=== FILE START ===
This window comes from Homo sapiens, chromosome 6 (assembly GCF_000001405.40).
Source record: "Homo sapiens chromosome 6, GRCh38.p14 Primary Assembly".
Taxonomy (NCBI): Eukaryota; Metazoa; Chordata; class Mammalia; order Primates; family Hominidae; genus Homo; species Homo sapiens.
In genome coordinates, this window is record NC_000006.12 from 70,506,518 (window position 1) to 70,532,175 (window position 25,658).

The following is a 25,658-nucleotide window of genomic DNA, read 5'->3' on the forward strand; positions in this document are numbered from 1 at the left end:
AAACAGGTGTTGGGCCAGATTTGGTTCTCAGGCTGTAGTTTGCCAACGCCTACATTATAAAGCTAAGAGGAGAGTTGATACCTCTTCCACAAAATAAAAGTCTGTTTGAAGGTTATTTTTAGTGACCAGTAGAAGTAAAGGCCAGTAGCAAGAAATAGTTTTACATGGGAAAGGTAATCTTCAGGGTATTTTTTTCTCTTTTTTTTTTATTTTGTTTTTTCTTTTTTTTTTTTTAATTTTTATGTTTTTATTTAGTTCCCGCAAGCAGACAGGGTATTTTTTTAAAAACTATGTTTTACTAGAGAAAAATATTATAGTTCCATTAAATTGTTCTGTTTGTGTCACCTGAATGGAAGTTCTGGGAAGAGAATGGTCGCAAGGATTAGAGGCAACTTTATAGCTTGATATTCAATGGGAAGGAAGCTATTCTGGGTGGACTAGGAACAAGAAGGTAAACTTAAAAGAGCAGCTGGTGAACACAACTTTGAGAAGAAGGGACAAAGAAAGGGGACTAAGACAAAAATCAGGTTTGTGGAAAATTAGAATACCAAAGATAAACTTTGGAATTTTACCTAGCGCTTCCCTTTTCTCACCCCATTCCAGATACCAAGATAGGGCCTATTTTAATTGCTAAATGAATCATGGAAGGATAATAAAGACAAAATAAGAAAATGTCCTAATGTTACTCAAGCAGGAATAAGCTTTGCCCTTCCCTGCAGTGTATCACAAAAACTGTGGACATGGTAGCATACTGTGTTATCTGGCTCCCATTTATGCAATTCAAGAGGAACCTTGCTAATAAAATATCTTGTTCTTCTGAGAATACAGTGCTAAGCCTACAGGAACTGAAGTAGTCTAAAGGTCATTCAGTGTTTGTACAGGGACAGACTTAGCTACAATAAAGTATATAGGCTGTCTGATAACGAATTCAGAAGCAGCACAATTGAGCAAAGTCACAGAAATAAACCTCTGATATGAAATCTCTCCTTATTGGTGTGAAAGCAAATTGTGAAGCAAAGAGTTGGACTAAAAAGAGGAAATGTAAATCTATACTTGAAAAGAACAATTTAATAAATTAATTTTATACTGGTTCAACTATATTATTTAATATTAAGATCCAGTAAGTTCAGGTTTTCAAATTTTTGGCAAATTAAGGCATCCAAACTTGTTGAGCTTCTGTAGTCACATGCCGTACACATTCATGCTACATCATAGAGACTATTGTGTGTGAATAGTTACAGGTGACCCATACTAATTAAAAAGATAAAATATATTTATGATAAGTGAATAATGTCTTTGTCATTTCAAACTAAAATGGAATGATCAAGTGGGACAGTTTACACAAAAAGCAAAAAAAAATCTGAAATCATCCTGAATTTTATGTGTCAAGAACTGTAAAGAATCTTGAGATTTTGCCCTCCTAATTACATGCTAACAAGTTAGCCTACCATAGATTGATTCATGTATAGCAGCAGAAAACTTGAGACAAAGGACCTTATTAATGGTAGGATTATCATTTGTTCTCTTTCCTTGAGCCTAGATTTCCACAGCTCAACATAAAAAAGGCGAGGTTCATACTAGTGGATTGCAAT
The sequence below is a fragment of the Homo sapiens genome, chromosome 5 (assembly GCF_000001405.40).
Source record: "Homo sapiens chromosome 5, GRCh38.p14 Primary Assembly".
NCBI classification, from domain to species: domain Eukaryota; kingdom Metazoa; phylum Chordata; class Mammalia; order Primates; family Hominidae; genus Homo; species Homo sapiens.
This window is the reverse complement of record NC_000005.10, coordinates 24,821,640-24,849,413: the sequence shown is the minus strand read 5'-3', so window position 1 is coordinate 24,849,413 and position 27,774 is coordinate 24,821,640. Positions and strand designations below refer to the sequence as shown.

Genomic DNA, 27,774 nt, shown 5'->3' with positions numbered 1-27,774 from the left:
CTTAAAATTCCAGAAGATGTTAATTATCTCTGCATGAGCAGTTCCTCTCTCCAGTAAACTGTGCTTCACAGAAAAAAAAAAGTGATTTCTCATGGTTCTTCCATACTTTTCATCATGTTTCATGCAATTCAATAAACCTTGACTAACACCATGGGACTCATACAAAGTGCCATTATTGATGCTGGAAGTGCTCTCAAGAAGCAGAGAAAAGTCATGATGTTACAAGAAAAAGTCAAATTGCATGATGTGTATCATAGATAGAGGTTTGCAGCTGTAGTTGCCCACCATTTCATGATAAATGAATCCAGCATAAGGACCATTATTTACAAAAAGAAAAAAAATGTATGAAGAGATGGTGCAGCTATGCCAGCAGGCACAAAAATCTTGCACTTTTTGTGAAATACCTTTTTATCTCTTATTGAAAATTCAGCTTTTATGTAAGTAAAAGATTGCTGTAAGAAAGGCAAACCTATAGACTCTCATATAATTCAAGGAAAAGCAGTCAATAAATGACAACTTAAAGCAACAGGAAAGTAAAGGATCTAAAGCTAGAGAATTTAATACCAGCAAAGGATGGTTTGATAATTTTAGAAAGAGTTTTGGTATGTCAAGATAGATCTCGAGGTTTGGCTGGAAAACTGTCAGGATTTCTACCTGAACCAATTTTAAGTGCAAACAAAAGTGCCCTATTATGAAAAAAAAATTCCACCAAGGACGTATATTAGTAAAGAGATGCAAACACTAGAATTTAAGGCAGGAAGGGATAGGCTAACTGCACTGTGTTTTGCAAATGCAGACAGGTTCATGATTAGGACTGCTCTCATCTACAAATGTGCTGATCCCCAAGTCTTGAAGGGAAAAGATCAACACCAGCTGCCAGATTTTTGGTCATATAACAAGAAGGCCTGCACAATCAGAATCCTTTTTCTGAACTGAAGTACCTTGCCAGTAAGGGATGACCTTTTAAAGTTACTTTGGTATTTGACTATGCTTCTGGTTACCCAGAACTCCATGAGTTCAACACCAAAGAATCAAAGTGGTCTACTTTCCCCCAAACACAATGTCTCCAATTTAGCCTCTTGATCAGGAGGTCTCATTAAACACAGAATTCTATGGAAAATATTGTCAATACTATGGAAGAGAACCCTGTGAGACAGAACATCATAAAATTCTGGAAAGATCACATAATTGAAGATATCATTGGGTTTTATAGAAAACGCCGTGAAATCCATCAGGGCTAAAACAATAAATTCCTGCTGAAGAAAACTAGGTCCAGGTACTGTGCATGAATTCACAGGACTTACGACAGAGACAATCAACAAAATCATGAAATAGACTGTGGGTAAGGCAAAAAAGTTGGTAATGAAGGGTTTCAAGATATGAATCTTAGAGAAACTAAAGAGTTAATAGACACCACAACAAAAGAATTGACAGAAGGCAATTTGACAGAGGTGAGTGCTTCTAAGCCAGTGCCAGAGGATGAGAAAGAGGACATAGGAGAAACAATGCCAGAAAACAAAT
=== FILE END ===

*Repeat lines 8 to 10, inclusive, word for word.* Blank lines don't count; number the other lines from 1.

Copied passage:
Source record: "Homo sapiens chromosome 5, GRCh38.p14 Primary Assembly".
NCBI classification, from domain to species: domain Eukaryota; kingdom Metazoa; phylum Chordata; class Mammalia; order Primates; family Hominidae; genus Homo; species Homo sapiens.
This window is the reverse complement of record NC_000005.10, coordinates 24,821,640-24,849,413: the sequence shown is the minus strand read 5'-3', so window position 1 is coordinate 24,849,413 and position 27,774 is coordinate 24,821,640. Positions and strand designations below refer to the sequence as shown.